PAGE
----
7 These opportunities in the EZLN for young peasant women were partly achieved through their own efforts. Some of this remarkable evolution can be traced in Rosa Rojas ed, Chiapas, y las Mujeres Que?, Volumes I and II, 1994 and 1995. That the Zapatista communities became islands of relative liberation for women in the sea of Mexican machismo has been one important source of the movement's appeal among foreigners.
8 The possibility of democracy without formal elections usually seems strange to those of us reared in modern Western traditions. Yet, in small communities which organize themselves collectively through endless discussion and consensus and "leaders" are those accorded responsibility informally because they have proved themselves competent through performance, decisions may be democratic in the sense that everyone has a voice and everyone's concerns are taken seriously into account.
9 A report to emerging market investors by then Chase Manhattan specialist Riordan Roett calling for the Zedillo government to restore investor confidence by "eliminating the Zapatistas" was leaked to the press and subsequently widely publicized in the United States and Mexico. It not only led to protests at Chase offices from coast to coast, but convinced many to interpret the military offensive as not only a betrayal of the negotiations but as an offering to Wall Street to staunch the flight of hot money from the Mexican market in the wake of the Peso Crisis. The text of the report and postings on the subsequent protests and reactions is available on-line at URL: http://www.eco.utexas.edu/faculty/Cleaver/chiapas95.html
10 Although this policy of low-intensity warfare (the current euphemism for counterinsurgency) has been repeatedly denied by the Mexican government it has been repeatedly documented on the Internet in a myriad field reports from local and international observers. One result has been the repeated protests by well known international human rights NGOs, like Amnesty International, over the abuses to which Chiapanecan peasants and activists have been subjected. See the archives of the Internet lists Chiapas95 and chiapas-l which can be accessed through URL: http://www.eco.utexas.edu/faculty/Cleaver/zapsincyber.html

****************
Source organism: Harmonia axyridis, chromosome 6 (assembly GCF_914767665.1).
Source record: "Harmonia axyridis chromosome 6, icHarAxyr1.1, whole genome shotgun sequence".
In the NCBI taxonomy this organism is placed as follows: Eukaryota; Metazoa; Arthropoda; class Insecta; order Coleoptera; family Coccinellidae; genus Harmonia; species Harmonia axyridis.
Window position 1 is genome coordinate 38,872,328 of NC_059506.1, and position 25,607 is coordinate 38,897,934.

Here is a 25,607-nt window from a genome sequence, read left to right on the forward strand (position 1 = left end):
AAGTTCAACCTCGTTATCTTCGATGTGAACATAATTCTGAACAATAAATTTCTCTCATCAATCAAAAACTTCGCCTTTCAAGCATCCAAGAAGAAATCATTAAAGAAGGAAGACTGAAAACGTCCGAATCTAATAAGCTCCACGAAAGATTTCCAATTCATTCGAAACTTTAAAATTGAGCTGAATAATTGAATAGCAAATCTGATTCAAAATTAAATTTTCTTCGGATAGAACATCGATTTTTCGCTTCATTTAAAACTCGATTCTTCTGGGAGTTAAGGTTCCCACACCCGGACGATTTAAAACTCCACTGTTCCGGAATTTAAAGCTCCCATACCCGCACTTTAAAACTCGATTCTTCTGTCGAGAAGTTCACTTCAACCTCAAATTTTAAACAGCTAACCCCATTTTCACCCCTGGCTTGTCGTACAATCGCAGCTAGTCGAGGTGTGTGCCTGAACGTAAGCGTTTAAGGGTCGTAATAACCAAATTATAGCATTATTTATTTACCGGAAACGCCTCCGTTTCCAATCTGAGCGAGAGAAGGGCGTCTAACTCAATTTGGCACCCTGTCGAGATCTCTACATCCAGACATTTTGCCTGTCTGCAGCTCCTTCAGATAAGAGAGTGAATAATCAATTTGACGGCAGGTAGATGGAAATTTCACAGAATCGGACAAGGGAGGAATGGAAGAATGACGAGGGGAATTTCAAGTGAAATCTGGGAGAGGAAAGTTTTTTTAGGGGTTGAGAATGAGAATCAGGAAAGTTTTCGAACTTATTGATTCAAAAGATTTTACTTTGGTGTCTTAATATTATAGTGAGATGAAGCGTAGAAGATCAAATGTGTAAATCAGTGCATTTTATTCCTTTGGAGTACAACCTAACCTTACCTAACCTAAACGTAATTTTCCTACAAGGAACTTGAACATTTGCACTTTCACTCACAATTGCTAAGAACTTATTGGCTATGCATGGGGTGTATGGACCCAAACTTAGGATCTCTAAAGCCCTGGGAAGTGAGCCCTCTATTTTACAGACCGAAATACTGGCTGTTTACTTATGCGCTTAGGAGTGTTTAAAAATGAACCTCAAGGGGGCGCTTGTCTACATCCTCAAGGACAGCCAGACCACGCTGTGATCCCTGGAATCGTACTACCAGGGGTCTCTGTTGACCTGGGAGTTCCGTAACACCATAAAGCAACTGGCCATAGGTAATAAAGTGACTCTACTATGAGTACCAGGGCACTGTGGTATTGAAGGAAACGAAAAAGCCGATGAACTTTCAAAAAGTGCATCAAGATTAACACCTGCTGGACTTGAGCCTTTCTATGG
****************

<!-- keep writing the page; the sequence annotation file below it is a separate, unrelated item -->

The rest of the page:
11 A report surveying and describing this network of Internet resources is available on-line. See "Zapatistas in Cyberspace: A Guide to Analysis & Resources" at URL: http://www.eco.utexas.edu/faculty/Cleaver/zapsincyber.html
12 Allianza Civica's final tabulation of the results of the plebesite can be found in the Chiapas95 Archives, folder for September 1995 at URL: gopher://mundo.eco.utexas.edu:70/1m/mailing/chiapas95.archive/Chiapas95%20Archives%201995/1995.09%20%28September%29
13 This consensus has had an impact on language. It is now increasingly commonplace within the grassroots networks in Europe and the United States for contemporary economic and political policies to be referred to as elements of neoliberalism --a Northern embrace of the Latin American term complete with its critical connotations.
14 The Maastricht Treaty is now available on-line at URL: http://www.altairiv.demon.co.uk/maastricht/top.html
15 The 1990 Convention to implement the Schengen Agreement, which includes a description of the planned Information System, can be found at http://www.altairiv.demon.co.uk/maastricht/schengen/index.html